Just the other day I was next to someone annoyed at the fact the service on their mobile phone was slow. (And it was within good reason as well, seeing as it’s a service being paid for) After contemplating the stranger’s plight I went on a voyage, peeling back layer after layer of thought until the stark realization confronted me.
Now please try to stay with me here, I am not by any means anti-establishment or averse to technology, but sometimes it’s easy to forget just how many modern conveniences we have the privilege of disparaging when they fail to function momentarily.
Around 2004 GSM cellular phones were introduced to Barbados and I remember being told I didn’t have to get a color screen because they were a bit pricey (Imagine telling that story to a fifteen year old and watching the horror on their face) Now, in just twelve years the bargain phones you wouldn’t be proud to whip out whilst at dinner with friends can now check your mail, play music and take pictures…with a color display. Phones are so versatile nowadays that people have been known to shoot entire films using their phone. There are even accessories made to enable and enhance the experience of filming on a cell phone. Now this is not by any means an ode to the wonder of mobile devices but more so a jolt to remind you that we have come a long way and somewhere inside us should always lie at least a modicum of gratefulness.
Think of it! As film and video producers and content creators, technology and gadgets make it so much more easier of us to get our ideas and concepts out of our heads and in front of a viewer. But this technology that we heavily depend on now did not appear out of thin air. It took an initial thought and a lot of determination and it also took persons to carry on the vision and think beyond what they saw. Louis Le Prince might have never imagine that his effort in creating a film camera to produce moving image would have been developed so far as to become an integral part of a million dollar industry. Then again maybe he did, we can’t be sure of that. But what we can be sure of is that others stepped up to the plate to see his vision and beyond and now we’re making movies with our phones.
So the next time you leave the house, play a little game with yourself. Look at everything around you and tell yourself it took the imagination, ingenuity, labor and craftsmanship of many before you to establish what you daily breeze pass obliviously. We are all guilty of it but just do it for fun next time. The roads you travel were paved by people, the buildings all around you were designed and erected by people, the vehicles you commute in were assembled in factories through mechanization yes, but all from the imagination of man. A good friend of mine said the concept of airline travel is mesmerizing if you look at it on a basic level. You are essentially sitting in a chair in the sky enclosed within a metal tube. A man imagined that. Really take a minute and absorb that. Think of how revolutionary a thought that was.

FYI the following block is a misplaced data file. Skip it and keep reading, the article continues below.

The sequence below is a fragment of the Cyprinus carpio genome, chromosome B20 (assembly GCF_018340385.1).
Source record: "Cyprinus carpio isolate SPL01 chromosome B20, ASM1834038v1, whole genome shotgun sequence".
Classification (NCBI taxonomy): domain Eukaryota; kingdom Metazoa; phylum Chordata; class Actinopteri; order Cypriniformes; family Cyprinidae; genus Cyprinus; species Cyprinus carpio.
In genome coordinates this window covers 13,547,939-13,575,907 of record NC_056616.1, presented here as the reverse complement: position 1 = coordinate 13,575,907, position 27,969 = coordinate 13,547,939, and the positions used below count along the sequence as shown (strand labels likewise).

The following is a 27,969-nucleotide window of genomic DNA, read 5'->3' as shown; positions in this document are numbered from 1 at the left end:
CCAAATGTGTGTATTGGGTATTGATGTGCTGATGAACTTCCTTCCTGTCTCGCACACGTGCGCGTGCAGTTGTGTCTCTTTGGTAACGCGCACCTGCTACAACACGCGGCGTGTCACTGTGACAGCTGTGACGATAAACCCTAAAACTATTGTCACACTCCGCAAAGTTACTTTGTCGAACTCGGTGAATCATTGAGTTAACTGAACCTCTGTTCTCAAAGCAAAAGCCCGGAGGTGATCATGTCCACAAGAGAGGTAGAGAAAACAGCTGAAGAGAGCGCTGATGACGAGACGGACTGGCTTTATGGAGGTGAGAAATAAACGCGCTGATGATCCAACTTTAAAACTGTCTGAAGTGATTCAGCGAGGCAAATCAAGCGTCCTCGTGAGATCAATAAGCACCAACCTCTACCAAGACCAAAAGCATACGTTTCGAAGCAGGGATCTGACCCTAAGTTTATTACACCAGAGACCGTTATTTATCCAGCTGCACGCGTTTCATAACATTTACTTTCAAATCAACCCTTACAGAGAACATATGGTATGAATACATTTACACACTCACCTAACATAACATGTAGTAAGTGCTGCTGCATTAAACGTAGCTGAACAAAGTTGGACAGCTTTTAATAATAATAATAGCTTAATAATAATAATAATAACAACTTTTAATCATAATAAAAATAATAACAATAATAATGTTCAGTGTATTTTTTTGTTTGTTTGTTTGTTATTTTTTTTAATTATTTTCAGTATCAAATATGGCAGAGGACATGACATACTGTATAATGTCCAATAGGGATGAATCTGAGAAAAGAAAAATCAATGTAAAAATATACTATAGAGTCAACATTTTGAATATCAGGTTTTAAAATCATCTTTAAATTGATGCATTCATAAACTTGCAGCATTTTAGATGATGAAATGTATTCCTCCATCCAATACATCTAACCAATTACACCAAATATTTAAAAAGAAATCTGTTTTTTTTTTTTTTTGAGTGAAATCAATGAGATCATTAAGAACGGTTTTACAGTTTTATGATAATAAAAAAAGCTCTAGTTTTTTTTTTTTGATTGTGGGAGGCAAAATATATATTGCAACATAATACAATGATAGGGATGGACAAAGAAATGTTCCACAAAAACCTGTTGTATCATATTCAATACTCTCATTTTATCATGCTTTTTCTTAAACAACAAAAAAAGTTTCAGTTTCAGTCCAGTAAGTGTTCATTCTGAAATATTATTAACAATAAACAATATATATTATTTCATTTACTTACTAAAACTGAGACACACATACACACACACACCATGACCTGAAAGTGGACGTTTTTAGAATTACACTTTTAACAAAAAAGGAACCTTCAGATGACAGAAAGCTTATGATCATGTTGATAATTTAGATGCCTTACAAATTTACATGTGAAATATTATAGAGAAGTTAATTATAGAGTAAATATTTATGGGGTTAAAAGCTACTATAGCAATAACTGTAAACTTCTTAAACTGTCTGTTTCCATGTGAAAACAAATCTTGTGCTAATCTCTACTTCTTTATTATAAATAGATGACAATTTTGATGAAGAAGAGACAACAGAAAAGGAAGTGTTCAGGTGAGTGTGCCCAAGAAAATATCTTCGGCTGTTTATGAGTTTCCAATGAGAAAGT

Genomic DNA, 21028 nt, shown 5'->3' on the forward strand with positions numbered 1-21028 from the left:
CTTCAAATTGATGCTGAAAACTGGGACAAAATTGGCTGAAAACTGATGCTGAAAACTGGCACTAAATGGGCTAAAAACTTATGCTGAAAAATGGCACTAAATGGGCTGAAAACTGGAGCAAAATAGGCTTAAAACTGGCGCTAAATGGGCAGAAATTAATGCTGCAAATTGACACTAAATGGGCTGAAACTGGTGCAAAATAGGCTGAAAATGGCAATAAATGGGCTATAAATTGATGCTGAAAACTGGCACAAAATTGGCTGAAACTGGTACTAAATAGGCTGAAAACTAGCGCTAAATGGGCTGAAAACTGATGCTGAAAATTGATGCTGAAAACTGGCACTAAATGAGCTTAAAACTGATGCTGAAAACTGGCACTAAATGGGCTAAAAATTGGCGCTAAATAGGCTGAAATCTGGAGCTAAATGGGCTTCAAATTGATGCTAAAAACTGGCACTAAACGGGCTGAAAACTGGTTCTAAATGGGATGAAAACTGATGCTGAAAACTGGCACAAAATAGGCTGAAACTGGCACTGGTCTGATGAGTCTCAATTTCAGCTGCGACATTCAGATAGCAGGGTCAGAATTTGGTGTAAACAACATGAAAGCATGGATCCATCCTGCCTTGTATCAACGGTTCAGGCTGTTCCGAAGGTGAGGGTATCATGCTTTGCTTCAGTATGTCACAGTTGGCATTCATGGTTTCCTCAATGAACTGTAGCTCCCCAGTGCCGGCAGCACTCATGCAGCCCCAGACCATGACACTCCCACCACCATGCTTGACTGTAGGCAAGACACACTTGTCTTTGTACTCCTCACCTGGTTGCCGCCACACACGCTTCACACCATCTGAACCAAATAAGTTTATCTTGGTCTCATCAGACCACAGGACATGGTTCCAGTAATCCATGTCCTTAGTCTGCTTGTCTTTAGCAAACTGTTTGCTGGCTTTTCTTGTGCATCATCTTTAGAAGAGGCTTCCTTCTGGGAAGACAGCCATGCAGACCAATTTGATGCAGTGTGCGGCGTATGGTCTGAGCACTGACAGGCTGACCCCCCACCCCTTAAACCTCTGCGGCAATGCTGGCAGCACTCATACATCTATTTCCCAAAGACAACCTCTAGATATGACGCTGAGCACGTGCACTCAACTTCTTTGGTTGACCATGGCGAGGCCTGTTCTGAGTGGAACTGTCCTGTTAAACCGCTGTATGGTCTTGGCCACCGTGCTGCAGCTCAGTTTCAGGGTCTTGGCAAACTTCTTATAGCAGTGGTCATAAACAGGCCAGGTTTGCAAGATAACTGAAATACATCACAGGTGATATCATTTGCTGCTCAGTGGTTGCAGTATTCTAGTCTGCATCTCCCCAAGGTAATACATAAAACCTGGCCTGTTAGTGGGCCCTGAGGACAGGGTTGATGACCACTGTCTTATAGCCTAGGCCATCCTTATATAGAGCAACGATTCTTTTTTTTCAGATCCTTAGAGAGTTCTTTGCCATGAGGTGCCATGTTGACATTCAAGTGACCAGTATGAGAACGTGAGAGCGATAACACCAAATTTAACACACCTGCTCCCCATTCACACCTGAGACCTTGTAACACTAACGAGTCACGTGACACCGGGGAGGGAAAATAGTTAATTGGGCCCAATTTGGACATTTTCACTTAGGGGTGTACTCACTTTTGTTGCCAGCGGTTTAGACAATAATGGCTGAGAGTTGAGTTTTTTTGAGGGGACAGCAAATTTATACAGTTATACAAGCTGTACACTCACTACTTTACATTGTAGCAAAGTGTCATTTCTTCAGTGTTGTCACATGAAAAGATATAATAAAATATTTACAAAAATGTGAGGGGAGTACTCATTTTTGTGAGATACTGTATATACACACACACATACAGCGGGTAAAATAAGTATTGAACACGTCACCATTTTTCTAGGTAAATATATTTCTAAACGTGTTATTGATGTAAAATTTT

An even more profound thought is the fact that in many cases the innovators, creators, artisans and laborers involved in the provision of the conveniences we criticize may not have lived to see their works be finalized. Many workers died working on the railways trains flow freely on today and many have also died whilst in the process of completing skyscrapers that currently adorn the skylines of metropolitan areas around the globe. I don’t think expounding on this example is necessary.
In summation, times have changed and technology is expected to be reliable more so than incite wonder within us. We expect our cars will start, our phones will send messages and our light switches will illuminate our houses when flicked. Just remember that everything around us outside of nature is manmade and prone to error. A comedian once said that anytime your instant messages are taking longer than expected, just take it easy and remember they are traveling to outer space first.
Obviously it is impossible to go through life without griping and moaning about the inconveniences that plague us daily but I implore all of you and myself every once in a while to play the game I mentioned earlier and just say a quiet thank you to all our predecessors for their generosity, tenacity, imagination and hard work.
If that doesn’t work, take the advice Kevin Costner gave to his fellow peers upon receiving his Lifetime Achievement Award at the SAG (Screen Actors Guild) awards and at least act grateful.
(Written by Dwayne Gibbs)13 Degrees North, Attitude, Caribbean, Life